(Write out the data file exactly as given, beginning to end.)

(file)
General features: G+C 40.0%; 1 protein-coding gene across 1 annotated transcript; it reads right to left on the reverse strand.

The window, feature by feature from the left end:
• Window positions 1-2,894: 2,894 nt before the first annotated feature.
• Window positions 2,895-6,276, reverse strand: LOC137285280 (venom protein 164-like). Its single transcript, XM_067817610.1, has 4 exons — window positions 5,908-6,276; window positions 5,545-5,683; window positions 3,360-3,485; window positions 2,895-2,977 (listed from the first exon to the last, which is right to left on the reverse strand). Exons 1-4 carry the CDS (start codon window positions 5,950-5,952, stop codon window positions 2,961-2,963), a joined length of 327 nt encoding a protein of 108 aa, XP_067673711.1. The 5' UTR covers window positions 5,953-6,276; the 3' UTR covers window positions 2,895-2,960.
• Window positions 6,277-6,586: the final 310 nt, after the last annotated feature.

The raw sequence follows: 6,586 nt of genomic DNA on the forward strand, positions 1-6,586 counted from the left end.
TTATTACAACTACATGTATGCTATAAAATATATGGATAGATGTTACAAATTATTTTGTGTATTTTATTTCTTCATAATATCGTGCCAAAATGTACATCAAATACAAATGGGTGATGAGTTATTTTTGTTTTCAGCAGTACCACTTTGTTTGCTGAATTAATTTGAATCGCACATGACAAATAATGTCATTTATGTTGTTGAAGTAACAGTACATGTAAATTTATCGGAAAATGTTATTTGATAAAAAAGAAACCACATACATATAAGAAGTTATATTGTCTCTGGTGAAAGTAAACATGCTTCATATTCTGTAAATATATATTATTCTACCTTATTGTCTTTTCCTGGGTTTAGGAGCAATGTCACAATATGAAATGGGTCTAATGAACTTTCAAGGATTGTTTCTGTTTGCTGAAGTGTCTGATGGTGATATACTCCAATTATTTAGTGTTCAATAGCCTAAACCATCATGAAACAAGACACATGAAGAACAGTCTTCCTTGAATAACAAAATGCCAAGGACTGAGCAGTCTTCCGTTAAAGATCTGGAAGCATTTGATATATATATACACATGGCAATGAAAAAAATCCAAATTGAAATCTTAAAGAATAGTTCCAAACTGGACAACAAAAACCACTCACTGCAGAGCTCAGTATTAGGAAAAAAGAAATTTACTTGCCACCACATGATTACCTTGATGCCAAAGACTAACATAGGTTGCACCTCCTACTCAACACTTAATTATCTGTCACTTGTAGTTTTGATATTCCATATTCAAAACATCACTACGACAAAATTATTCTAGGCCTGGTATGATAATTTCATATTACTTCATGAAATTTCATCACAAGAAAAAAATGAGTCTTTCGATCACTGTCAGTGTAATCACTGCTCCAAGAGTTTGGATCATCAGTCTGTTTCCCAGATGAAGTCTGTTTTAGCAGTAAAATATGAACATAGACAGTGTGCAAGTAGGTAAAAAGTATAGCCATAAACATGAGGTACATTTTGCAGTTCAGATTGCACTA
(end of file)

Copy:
General features: G+C 40.0%; 1 protein-coding gene across 1 annotated transcript; it reads right to left on the reverse strand.

The window, feature by feature from the left end:
• Window positions 1-2,894: 2,894 nt before the first annotated feature.
• Window positions 2,895-6,276, reverse strand: LOC137285280 (venom protein 164-like). Its single transcript, XM_067817610.1, has 4 exons — window positions 5,908-6,276; window positions 5,545-5,683; window positions 3,360-3,485; window positions 2,895-2,977 (listed from the first exon to the last, which is right to left on the reverse strand). Exons 1-4 carry the CDS (start codon window positions 5,950-5,952, stop codon window positions 2,961-2,963), a joined length of 327 nt encoding a protein of 108 aa, XP_067673711.1. The 5' UTR covers window positions 5,953-6,276; the 3' UTR covers window positions 2,895-2,960.
• Window positions 6,277-6,586: the final 310 nt, after the last annotated feature.

The raw sequence follows: 6,586 nt of genomic DNA on the forward strand, positions 1-6,586 counted from the left end.
TTATTACAACTACATGTATGCTATAAAATATATGGATAGATGTTACAAATTATTTTGTGTATTTTATTTCTTCATAATATCGTGCCAAAATGTACATCAAATACAAATGGGTGATGAGTTATTTTTGTTTTCAGCAGTACCACTTTGTTTGCTGAATTAATTTGAATCGCACATGACAAATAATGTCATTTATGTTGTTGAAGTAACAGTACATGTAAATTTATCGGAAAATGTTATTTGATAAAAAAGAAACCACATACATATAAGAAGTTATATTGTCTCTGGTGAAAGTAAACATGCTTCATATTCTGTAAATATATATTATTCTACCTTATTGTCTTTTCCTGGGTTTAGGAGCAATGTCACAATATGAAATGGGTCTAATGAACTTTCAAGGATTGTTTCTGTTTGCTGAAGTGTCTGATGGTGATATACTCCAATTATTTAGTGTTCAATAGCCTAAACCATCATGAAACAAGACACATGAAGAACAGTCTTCCTTGAATAACAAAATGCCAAGGACTGAGCAGTCTTCCGTTAAAGATCTGGAAGCATTTGATATATATATACACATGGCAATGAAAAAAATCCAAATTGAAATCTTAAAGAATAGTTCCAAACTGGACAACAAAAACCACTCACTGCAGAGCTCAGTATTAGGAAAAAAGAAATTTACTTGCCACCACATGATTACCTTGATGCCAAAGACTAACATAGGTTGCACCTCCTACTCAACACTTAATTATCTGTCACTTGTAGTTTTGATATTCCATATTCAAAACATCACTACGACAAAATTATTCTAGGCCTGGTATGATAATTTCATATTACTTCATGAAATTTCATCACAAGAAAAAAATGAGTCTTTCGATCACTGTCAGTGTAATCACTGCTCCAAGAGTTTGGATCATCAGTCTGTTTCCCAGATGAAGTCTGTTTTAGCAGTAAAATATGAACATAGACAGTGTGCAAGTAGGTAAAAAGTATAGCCATAAACATGAGGTACATTTTGCAGTTCAGATTGCACTA